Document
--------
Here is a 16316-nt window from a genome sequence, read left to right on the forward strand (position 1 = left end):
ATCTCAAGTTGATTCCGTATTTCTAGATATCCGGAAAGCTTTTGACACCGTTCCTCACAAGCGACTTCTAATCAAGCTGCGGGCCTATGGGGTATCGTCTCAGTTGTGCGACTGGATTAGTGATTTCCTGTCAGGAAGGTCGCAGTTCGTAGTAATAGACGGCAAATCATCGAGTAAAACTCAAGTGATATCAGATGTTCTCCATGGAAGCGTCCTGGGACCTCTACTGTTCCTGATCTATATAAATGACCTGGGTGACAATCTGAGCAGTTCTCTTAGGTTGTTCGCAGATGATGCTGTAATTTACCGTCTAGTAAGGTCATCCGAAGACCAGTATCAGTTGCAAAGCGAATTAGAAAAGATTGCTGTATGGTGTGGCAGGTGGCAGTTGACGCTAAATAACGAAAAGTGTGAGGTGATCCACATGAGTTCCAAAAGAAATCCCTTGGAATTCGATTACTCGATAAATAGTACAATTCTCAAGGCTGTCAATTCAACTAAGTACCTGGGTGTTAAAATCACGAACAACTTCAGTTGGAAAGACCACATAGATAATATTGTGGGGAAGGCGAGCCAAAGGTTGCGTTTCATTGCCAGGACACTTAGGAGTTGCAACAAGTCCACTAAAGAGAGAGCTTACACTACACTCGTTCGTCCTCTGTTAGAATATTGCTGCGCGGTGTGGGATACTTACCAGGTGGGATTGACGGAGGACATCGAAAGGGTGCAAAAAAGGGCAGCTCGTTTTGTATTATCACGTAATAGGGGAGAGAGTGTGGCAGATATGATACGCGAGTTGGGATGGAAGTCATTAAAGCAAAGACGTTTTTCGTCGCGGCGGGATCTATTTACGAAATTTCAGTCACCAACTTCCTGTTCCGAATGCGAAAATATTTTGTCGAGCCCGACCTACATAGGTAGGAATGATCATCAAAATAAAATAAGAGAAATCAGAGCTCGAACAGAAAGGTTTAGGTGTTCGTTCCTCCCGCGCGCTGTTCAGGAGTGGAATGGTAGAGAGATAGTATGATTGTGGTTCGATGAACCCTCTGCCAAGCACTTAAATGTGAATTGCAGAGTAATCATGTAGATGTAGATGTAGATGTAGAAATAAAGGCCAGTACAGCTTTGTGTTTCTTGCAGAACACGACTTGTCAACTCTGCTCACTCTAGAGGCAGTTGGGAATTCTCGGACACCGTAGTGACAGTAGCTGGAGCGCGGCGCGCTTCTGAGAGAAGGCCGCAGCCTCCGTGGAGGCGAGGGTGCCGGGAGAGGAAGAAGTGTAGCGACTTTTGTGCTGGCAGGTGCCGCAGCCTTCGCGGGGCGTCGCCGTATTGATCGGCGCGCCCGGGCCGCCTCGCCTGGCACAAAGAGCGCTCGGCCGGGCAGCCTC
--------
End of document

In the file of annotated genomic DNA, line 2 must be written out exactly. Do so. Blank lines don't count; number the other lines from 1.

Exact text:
ATCTCAAGTTGATTCCGTATTTCTAGATATCCGGAAAGCTTTTGACACCGTTCCTCACAAGCGACTTCTAATCAAGCTGCGGGCCTATGGGGTATCGTCTCAGTTGTGCGACTGGATTAGTGATTTCCTGTCAGGAAGGTCGCAGTTCGTAGTAATAGACGGCAAATCATCGAGTAAAACTCAAGTGATATCAGATGTTCTCCATGGAAGCGTCCTGGGACCTCTACTGTTCCTGATCTATATAAATGACCTGGGTGACAATCTGAGCAGTTCTCTTAGGTTGTTCGCAGATGATGCTGTAATTTACCGTCTAGTAAGGTCATCCGAAGACCAGTATCAGTTGCAAAGCGAATTAGAAAAGATTGCTGTATGGTGTGGCAGGTGGCAGTTGACGCTAAATAACGAAAAGTGTGAGGTGATCCACATGAGTTCCAAAAGAAATCCCTTGGAATTCGATTACTCGATAAATAGTACAATTCTCAAGGCTGTCAATTCAACTAAGTACCTGGGTGTTAAAATCACGAACAACTTCAGTTGGAAAGACCACATAGATAATATTGTGGGGAAGGCGAGCCAAAGGTTGCGTTTCATTGCCAGGACACTTAGGAGTTGCAACAAGTCCACTAAAGAGAGAGCTTACACTACACTCGTTCGTCCTCTGTTAGAATATTGCTGCGCGGTGTGGGATACTTACCAGGTGGGATTGACGGAGGACATCGAAAGGGTGCAAAAAAGGGCAGCTCGTTTTGTATTATCACGTAATAGGGGAGAGAGTGTGGCAGATATGATACGCGAGTTGGGATGGAAGTCATTAAAGCAAAGACGTTTTTCGTCGCGGCGGGATCTATTTACGAAATTTCAGTCACCAACTTCCTGTTCCGAATGCGAAAATATTTTGTCGAGCCCGACCTACATAGGTAGGAATGATCATCAAAATAAAATAAGAGAAATCAGAGCTCGAACAGAAAGGTTTAGGTGTTCGTTCCTCCCGCGCGCTGTTCAGGAGTGGAATGGTAGAGAGATAGTATGATTGTGGTTCGATGAACCCTCTGCCAAGCACTTAAATGTGAATTGCAGAGTAATCATGTAGATGTAGATGTAGATGTAGAAATAAAGGCCAGTACAGCTTTGTGTTTCTTGCAGAACACGACTTGTCAACTCTGCTCACTCTAGAGGCAGTTGGGAATTCTCGGACACCGTAGTGACAGTAGCTGGAGCGCGGCGCGCTTCTGAGAGAAGGCCGCAGCCTCCGTGGAGGCGAGGGTGCCGGGAGAGGAAGAAGTGTAGCGACTTTTGTGCTGGCAGGTGCCGCAGCCTTCGCGGGGCGTCGCCGTATTGATCGGCGCGCCCGGGCCGCCTCGCCTGGCACAAAGAGCGCTCGGCCGGGCAGCCTC